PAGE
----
In Myanmar, only sickest HIV patients get drugs
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Thein Aung has been trained not to show weakness, but he's convinced no soldier is strong enough for this.
He clenches his jaw and pauses, trying to will his chin to stop quivering and his eyes not to blink. But he's like a mountain that is crumbling. His shoulders shake, then collapse inward, and he suddenly seems small in the denim Wrangler shirt that's rolled up to his elbows and hanging loosely off his skinny arms. Big tears drip from his reddened eyes, and he looks away, ashamed.
As he sits outside a crowded clinic on the outskirts of Myanmar's biggest city, he knows his body is struggling to fight HIV, tuberculosis and diabetes - but he can't help wishing he was sicker.
Although Aung is ill enough to qualify for HIV treatment in other poor countries, there are simply not enough pills in Myanmar. Only the sickest of the sick are lucky enough to go home with lifesaving medicine here. The others soon learn their fate is ultimately decided by the number of infection-fighting cells found inside the blood samples they give every three months.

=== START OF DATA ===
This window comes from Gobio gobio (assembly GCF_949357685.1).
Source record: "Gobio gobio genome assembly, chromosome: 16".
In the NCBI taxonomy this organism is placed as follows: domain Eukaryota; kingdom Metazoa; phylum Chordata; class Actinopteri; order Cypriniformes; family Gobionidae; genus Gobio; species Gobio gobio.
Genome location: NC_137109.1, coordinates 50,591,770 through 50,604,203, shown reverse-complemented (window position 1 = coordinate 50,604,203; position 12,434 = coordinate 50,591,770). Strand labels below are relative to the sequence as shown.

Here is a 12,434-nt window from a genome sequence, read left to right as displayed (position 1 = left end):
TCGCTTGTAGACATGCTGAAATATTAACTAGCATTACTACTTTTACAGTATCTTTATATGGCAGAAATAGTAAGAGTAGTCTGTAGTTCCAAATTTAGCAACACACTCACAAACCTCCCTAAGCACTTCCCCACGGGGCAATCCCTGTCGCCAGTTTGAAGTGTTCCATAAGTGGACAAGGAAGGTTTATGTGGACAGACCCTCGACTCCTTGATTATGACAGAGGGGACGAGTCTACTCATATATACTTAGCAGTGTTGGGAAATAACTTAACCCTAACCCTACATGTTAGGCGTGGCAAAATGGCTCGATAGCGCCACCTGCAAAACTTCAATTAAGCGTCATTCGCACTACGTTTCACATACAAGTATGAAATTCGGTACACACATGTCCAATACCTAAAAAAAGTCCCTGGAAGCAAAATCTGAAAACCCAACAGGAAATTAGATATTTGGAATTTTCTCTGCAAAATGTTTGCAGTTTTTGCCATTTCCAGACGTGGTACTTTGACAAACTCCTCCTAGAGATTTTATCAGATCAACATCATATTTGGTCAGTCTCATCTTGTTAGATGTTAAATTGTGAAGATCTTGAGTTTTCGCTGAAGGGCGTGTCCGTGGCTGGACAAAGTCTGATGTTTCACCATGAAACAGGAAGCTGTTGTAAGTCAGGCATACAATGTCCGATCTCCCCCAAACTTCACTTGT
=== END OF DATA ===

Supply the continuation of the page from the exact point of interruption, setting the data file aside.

The World Health Organization recommends treatment start when this all-important CD4 count drops to 350.
In Myanmar, it must fall below 150.
Antiretroviral therapy, in the past considered a miracle only available to HIV patients in the West, is no longer scarce in many of the poorest parts of the world. Pills are cheaper and easier to access, and HIV is not the same killer that once left thousands of orphaned children in sub-Saharan Africa.
But Myanmar, otherwise known as Burma, remains a special case. Kept in the dark for so many decades by its reclusive ruling junta, this country of 60 million did not reap the same international aid as other needy nations. Heavy economic sanctions levied by countries such as the United States, along with virtually nonexistent government health funding, left an empty hole for medicine and services. Today, Myanmar is among the hardest places to get HIV care, and health experts warn it will take years to prop up a broken health system hobbled by decades of neglect.
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